As I write this, the annual meeting of the Society of American Gastrointestinal and Endoscopic Surgeons (SAGES) came to an end yesterday here in Seattle, and although the weather outside was damp and soggy almost every day, the atmosphere inside the halls was warm and electrifying. SAGES continues to be a breeding ground for young and enthusiastic surgeons (I fondly recall my first ever presentation was at a SAGES meeting many years ago) who are eager to present the fruits of their research and clinical efforts. It is also an ideal setting for networking and collaboration in projects that are of interest to a diverse membership.
One such example is the monumental effort in creating the BE-SAFE! (Bariatric Endoscopy Skills Assessment Fundamentals Exam) modular exam. This is a collaborative effort led by ASMBS/SAGES members Bipan Chand, MD, FACS, FASGE, FASMBS, Marina Kurian, MD, Leena Khaitan, MD, MPH, Matt Kroh, MD, FACS, and Dean Mikami, MD, FACS with help from many others. It has resulted in the creation of a bariatric endoscopy curriculum that includes didactic and practical, hands-on modules. At the completion of this exam, successful applicants will receive formal validation of their diagnostic and therapeutic endoscopic skills. We are planning to launch this resource to our members at our upcoming ASMBS Spring Meeting being held in New York City, so please stand-by for more information about this exciting project.
I was also delighted to receive the welcome news that our fellow ASMBS members in the military hospitals system continue to add more institutions to the list of MBSAQIP-accredited centers. This is by no means a given or simple endeavor, but rather the result of much deliberation, determination and perseverance by our military colleagues who successfully persuaded their leadership on the myriad attributes and benefits of accreditation with MBSAQIP. Congratulations to Kevin Cline, MD, and Mathew Martin, MD at Madigan Army Medical Center for reaching this important milestone and we are eagerly anticipating the day when all military medical centers will be accredited institutions! We should also thank our hard-working members in the ASMBS Military Committee under the leadership of Eric Ahnfeldt, DO, FASMBS and Gordon Wisbach, MD, MBA, FASMBS who provide guidance and support to our military brethren.
You may have seen a referendum arrive at your inbox recently that asks for your opinion and comments with regards to a major initiative that is under consideration at the ASMBS Executive Council. We are contemplating whether the time has arrived to expand our membership by encouraging non-surgeon physicians to join our vibrant and energetic society. The current category of “affiliate-member” that is reserved for non-surgeon physicians excludes these members from any voting privileges, thereby effectively silencing their voices and limiting, if not discouraging their participation in advancing our worthy and honorable missions. The multi-disciplinary approach that we practice, and the continuum of care principles that we uphold, have evolved into central tenets in the comprehensive and holistic modern management of our patients who suffer from this chronic, relapsing disease of metabolic dysfunction. I believe it is imperative that we effectively exchange accrued knowledge and experience with our non-surgeon colleagues so that we apply technical, pharmacologic, medical and quality outcomes discoveries that have been gained by all, to the benefit of our patients. I am confident that the active participation of this category of new members will only enrich our society and further solidify our position as the undisputed leaders in the field.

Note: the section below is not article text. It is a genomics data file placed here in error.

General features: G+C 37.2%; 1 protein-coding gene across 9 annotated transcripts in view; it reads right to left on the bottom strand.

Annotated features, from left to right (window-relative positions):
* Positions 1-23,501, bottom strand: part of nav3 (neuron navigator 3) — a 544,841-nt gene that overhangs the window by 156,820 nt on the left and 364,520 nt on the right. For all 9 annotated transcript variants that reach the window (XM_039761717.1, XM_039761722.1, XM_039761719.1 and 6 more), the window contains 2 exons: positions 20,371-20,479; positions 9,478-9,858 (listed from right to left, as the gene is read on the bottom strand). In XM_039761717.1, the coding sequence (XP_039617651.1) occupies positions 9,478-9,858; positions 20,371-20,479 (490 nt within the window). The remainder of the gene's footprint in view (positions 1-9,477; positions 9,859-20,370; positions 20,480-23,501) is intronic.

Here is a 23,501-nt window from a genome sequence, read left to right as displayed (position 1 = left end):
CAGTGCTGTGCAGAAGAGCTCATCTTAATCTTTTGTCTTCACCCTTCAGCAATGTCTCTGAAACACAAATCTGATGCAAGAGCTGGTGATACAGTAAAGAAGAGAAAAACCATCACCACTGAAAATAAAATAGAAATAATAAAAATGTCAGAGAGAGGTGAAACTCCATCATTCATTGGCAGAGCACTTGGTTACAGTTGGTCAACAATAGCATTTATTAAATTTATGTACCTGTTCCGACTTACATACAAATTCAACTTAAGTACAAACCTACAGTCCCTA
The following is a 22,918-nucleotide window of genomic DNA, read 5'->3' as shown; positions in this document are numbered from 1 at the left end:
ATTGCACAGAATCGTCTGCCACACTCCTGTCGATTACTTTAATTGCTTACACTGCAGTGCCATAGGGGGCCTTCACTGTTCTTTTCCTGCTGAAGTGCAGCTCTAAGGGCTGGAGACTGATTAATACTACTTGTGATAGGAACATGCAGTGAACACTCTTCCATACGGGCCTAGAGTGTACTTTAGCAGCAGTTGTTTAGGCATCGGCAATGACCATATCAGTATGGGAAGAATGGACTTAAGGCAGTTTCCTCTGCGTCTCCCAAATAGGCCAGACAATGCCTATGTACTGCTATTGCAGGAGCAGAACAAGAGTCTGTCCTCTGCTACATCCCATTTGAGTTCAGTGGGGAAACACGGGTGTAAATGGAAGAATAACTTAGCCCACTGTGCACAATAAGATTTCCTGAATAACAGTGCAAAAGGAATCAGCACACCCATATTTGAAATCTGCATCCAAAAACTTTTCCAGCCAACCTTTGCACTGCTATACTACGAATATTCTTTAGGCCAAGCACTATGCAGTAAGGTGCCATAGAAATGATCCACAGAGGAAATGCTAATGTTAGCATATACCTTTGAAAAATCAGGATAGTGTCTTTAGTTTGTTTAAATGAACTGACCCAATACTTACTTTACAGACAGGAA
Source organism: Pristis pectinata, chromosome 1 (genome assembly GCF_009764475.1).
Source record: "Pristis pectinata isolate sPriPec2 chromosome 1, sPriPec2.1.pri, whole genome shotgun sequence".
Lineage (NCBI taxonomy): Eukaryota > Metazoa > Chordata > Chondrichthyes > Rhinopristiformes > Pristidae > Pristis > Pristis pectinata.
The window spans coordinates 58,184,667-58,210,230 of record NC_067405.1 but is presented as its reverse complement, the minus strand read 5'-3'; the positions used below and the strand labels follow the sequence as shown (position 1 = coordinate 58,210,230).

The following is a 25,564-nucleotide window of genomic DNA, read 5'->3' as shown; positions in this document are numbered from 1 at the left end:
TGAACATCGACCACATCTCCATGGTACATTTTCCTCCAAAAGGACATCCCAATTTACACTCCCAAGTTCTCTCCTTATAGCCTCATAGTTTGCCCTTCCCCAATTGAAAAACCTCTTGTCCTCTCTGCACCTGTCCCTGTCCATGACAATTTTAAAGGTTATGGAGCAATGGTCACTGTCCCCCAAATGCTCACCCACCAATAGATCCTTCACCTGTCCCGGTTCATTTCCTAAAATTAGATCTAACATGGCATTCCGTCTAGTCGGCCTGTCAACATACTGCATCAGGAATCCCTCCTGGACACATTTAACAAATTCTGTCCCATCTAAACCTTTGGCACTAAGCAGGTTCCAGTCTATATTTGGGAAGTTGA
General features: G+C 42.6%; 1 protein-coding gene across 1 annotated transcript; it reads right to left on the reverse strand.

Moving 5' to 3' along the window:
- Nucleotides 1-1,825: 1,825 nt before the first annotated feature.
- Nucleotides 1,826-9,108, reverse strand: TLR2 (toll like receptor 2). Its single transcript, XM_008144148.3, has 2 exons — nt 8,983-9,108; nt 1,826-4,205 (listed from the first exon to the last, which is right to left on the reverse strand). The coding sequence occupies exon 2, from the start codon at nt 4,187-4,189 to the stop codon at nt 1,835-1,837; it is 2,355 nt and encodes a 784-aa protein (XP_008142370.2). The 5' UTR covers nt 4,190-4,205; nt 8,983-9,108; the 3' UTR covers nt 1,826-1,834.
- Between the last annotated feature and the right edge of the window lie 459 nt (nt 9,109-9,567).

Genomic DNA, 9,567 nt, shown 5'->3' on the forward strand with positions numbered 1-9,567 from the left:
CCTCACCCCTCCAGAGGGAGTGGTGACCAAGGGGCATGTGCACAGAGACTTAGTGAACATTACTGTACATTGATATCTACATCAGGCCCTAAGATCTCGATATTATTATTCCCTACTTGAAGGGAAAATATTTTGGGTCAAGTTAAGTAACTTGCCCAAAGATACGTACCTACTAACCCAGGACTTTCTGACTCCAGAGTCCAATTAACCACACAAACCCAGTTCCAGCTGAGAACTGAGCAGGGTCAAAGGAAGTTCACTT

Finally, I would like to strongly encourage you all to read the excellent article: “Bad Words: Why Language Counts in Our Work with Bariatric Patients” by Stephanie Sogg, PhD, Andrew Grupski, PhD, and John Dixon, MBBS, PhD, FRACGP, FRCP, which is available in the “Articles in Press” section of our journal SOARD. This important paper accurately depicts the importance of practicing mindfulness as we interface with our patients, referring physicians, and the public at large. As all of us are aware, our patients tend to be particularly sensitive to certain nuances in language and demeanor; important aspects to keep in mind considering how the safety, efficacy, and durability of our outcomes rely to a large extent on the genuine and eager embrace of our counsel and therapeutic interventions.
Thank you for reading this message, and I look forward to reaching out to you in the next issue of connect. I also hope to see you during ASMBS Weekend in New York City from June 14-16! We anticipate a wildly exciting and informative meeting in the most glamorous and energetic city in the world!
Please don’t hesitate to email me any comments or suggestions you may have and enjoy the final arrival of spring!